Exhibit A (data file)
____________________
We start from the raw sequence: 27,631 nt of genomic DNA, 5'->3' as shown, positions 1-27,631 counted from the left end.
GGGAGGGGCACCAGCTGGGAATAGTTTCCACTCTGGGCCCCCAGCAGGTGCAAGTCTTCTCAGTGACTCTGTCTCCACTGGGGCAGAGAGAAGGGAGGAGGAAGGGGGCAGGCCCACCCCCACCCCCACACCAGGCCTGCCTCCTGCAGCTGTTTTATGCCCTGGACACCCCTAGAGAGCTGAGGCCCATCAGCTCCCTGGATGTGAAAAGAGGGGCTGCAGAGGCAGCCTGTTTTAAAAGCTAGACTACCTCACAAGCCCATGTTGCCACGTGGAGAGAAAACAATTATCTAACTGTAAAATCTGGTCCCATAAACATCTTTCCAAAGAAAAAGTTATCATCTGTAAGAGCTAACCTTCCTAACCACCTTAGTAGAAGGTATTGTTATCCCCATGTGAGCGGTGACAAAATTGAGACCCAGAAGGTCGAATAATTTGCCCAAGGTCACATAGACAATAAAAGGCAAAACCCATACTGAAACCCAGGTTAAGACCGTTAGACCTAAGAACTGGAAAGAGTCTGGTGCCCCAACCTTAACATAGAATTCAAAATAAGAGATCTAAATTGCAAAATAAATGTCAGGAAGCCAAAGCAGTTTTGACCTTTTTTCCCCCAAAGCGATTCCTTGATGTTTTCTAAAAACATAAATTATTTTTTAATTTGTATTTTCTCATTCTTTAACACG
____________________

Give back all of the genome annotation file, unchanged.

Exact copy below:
We start from the raw sequence: 27,631 nt of genomic DNA, 5'->3' as shown, positions 1-27,631 counted from the left end.
GGGAGGGGCACCAGCTGGGAATAGTTTCCACTCTGGGCCCCCAGCAGGTGCAAGTCTTCTCAGTGACTCTGTCTCCACTGGGGCAGAGAGAAGGGAGGAGGAAGGGGGCAGGCCCACCCCCACCCCCACACCAGGCCTGCCTCCTGCAGCTGTTTTATGCCCTGGACACCCCTAGAGAGCTGAGGCCCATCAGCTCCCTGGATGTGAAAAGAGGGGCTGCAGAGGCAGCCTGTTTTAAAAGCTAGACTACCTCACAAGCCCATGTTGCCACGTGGAGAGAAAACAATTATCTAACTGTAAAATCTGGTCCCATAAACATCTTTCCAAAGAAAAAGTTATCATCTGTAAGAGCTAACCTTCCTAACCACCTTAGTAGAAGGTATTGTTATCCCCATGTGAGCGGTGACAAAATTGAGACCCAGAAGGTCGAATAATTTGCCCAAGGTCACATAGACAATAAAAGGCAAAACCCATACTGAAACCCAGGTTAAGACCGTTAGACCTAAGAACTGGAAAGAGTCTGGTGCCCCAACCTTAACATAGAATTCAAAATAAGAGATCTAAATTGCAAAATAAATGTCAGGAAGCCAAAGCAGTTTTGACCTTTTTTCCCCCAAAGCGATTCCTTGATGTTTTCTAAAAACATAAATTATTTTTTAATTTGTATTTTCTCATTCTTTAACACG